The most important thing for which we can prepare a child is the experience of freedom, at the right moment in life, through the understanding of one's own being.


Rudolf Steiner (1861-1925)

Teaching Practice
assessment, formative assessment, summative assessment, ipsative assessment
By: Martyn Rawson, October 2016, Research Bulletin of the Waldorf Research Institute, Autumn/Winter 2015, Vol 20(2).

Assessment for Learning

Assessment is a vital part of supporting learning because they show how we understand students’ learning and how we give them feedback and advice. This article outlines the main kinds of assessment, showing how they relate to teaching in Waldorf schools. Formative assessment helps us understand learning processes, past, present and helps predict the future. Summative assessment focuses on outcomes, ipsative assessment measures the individual against her own previous achievements.

According to the Swiss Waldorf teacher Robert Thomas, “for as long as schools have existed…one of the teachers’ main tasks has been to observe, evaluate, judge and classify the work of their students.” (Thomas 2005) Thomas goes on to point out that the question of assessment has three central aspects: the what, the how, and the who. The ‘what’ consists of observable, measurable facts; the ‘how’ refers to the relationship between the learner and the teacher; and the ‘who’ indicates the person learning and developing. What we understand about a person is something unique; it cannot be standardized, generalized, or measured. It is also never complete, but always remains open.


We generally assess the past, what has already happened. But assessment also means getting a sense of what is emerging, what is in a state of becoming. We can try to understand the future of the child, as it emerges, to borrow Otto Scharmer’s phrase. (Scharmer 2009) An assessment can also be a kind of message from the future that we, as teachers, attempt to read. This means that we have to create space in our assessment for the person’s potential development, and doing this well can even help a healthy future come about. Therefore, in assessment we need to give space to the voice of the person we are assessing and be open to hints of what he or she may become—the distinctive signature of that person as it manifests in deeds, gestures, and acts of creation. In doing so, we must be most careful not to limit that potential through our judgments based on the past.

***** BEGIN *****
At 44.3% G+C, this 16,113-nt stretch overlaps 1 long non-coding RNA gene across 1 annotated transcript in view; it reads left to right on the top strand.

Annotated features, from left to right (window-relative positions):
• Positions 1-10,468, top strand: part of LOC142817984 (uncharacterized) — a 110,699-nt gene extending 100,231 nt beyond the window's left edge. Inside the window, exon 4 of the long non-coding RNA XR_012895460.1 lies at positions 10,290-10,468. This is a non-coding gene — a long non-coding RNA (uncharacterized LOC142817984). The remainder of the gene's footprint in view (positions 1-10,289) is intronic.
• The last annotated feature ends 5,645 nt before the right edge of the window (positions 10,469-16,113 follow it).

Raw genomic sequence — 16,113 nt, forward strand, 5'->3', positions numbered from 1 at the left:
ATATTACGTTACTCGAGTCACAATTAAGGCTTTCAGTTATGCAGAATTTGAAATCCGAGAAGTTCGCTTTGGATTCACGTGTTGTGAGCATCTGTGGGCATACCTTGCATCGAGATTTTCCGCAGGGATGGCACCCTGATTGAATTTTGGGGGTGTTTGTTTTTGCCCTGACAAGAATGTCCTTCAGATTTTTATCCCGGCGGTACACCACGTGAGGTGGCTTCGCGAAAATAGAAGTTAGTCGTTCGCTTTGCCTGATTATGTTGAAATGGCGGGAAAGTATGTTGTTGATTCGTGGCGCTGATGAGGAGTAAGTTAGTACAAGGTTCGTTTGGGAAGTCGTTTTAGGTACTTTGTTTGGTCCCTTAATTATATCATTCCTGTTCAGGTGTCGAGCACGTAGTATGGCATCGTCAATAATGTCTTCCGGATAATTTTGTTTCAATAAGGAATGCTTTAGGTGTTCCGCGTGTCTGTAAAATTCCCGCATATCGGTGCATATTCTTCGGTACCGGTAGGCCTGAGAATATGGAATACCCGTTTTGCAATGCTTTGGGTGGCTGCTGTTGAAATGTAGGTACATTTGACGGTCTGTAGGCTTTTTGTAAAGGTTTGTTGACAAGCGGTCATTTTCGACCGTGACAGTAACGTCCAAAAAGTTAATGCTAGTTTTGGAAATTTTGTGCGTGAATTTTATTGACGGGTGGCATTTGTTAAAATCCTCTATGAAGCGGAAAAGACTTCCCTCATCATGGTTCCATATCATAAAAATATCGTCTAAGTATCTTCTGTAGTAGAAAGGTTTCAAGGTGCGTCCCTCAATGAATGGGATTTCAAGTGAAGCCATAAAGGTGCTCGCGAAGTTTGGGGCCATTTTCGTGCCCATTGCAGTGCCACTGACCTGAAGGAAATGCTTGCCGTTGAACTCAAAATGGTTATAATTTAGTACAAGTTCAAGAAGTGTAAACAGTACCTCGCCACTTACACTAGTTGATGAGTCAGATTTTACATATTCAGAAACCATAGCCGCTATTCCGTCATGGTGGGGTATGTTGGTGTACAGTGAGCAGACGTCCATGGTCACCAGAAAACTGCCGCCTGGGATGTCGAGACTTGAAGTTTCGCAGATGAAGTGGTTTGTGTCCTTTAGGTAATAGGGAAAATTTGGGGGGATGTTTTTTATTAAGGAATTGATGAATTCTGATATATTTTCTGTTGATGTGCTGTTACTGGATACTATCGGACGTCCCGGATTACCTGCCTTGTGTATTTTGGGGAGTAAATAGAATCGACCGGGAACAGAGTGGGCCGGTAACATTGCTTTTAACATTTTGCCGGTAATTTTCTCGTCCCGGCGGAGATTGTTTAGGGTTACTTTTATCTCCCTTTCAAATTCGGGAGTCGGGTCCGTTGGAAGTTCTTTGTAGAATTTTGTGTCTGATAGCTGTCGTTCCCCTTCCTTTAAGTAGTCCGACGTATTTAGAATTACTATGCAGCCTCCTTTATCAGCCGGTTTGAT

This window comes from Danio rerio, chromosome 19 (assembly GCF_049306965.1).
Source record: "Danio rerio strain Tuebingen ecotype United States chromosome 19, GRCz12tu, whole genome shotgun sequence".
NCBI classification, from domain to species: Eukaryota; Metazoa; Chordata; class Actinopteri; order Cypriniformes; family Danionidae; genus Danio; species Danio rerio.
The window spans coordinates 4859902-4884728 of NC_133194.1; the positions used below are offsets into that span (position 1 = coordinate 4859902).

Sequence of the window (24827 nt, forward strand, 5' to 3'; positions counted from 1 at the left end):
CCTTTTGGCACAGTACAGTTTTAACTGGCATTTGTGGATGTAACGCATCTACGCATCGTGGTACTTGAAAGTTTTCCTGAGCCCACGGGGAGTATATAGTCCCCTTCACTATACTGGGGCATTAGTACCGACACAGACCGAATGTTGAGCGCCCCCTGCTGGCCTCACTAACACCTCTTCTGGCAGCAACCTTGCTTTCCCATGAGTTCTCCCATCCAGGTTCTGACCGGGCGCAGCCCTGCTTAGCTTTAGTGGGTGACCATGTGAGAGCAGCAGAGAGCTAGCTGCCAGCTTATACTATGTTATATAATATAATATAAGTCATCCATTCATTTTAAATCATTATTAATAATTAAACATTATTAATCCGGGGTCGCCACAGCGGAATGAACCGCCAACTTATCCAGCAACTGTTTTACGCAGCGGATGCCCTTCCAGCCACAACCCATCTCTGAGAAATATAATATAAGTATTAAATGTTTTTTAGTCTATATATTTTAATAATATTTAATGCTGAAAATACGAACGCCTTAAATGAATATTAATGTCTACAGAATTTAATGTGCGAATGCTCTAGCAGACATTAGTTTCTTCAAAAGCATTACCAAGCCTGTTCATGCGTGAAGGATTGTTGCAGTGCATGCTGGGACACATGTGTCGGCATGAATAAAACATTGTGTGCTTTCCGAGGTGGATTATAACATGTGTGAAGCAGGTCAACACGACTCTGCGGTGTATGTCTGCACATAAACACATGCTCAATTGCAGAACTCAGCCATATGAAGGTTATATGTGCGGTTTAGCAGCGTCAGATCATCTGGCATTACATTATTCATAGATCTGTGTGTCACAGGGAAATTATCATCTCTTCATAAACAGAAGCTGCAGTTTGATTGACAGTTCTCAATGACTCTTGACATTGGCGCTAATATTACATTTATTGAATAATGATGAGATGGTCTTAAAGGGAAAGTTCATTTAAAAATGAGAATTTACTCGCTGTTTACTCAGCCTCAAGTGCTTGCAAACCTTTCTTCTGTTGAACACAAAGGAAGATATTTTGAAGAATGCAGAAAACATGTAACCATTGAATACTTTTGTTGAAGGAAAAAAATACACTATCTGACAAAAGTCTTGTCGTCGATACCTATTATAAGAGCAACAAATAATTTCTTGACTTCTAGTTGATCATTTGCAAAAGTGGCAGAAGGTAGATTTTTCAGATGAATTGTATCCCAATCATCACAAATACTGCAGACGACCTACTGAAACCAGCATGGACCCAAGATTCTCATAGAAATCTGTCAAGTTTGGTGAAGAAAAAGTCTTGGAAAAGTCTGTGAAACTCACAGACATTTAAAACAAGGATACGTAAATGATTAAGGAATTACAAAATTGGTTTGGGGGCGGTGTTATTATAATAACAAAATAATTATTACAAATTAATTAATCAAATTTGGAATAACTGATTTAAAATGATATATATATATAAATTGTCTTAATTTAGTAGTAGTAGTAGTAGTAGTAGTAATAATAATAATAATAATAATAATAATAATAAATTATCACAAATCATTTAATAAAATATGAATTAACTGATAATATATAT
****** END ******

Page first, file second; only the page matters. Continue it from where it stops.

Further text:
The who refers to the person doing the assessing. How we assess sends a message and defines the nature of that relationship. Is it wellintentioned, respectful, and caring, or distancing, objectifying (i.e., making the person into an object, or even a statistic), or labelling (weak, average student or good student)? The quality of an assessment depends on the quality of seeing, listening, and understanding.


Assessing learning in a Waldorf context assumes we know what learning means from an anthroposophical perspective. There has been surprisingly little published on what the Waldorf view of learning actually is, although Jost Schieren recently made an interesting attempt. (Schieren 2012) Learning is a complex theme that I can’t go into here, but perhaps the most important things to remember are that learning is a process that transforms the whole person and thus changes the way we are and how we act, and that it has to do with making and sharing meaning about the self, others, and the world. Let me state at the outset my position regarding assessment for learning. I was jointly responsible for developing and publishing probably the first public definition of learning outcomes grade for grade (for math, English, and first foreign language) in the Waldorf literature. (Mepham & Rawson 1997; Rawson & Richter 2000) Although I have regularly promoted the use of assessment for learning and criticized the lack of good assessment practices in Waldorf schools, over the years I have become concerned that the pendulum has swung too far the other way.


This article revisits one of my basic interests in Waldorf pedagogical principles and is a much shortened version of a longer essay on this topic.


Full version (PDF)


Martyn Rawson has been a Waldorf teacher in schools in England and Germany since 1979. He is the author of several books about Waldorf and co-editor of the English-language curriculum which has meanwhile been translated into 18 languages. From 1996 to 2010 he worked in the collegium of the Pedagogical Section in Dornach. Today he teaches at the Elmshorn Free Waldorf School and the Kiel Teacher Training Seminar.  

Please also look at Martyn's new website on community learning.

This article first appeared in the Research Bulletin of the Waldorf Research Institute, Autumn/Winter 2015, Vol 20(2). With kind permission by the author and the Waldorf Research Institute.

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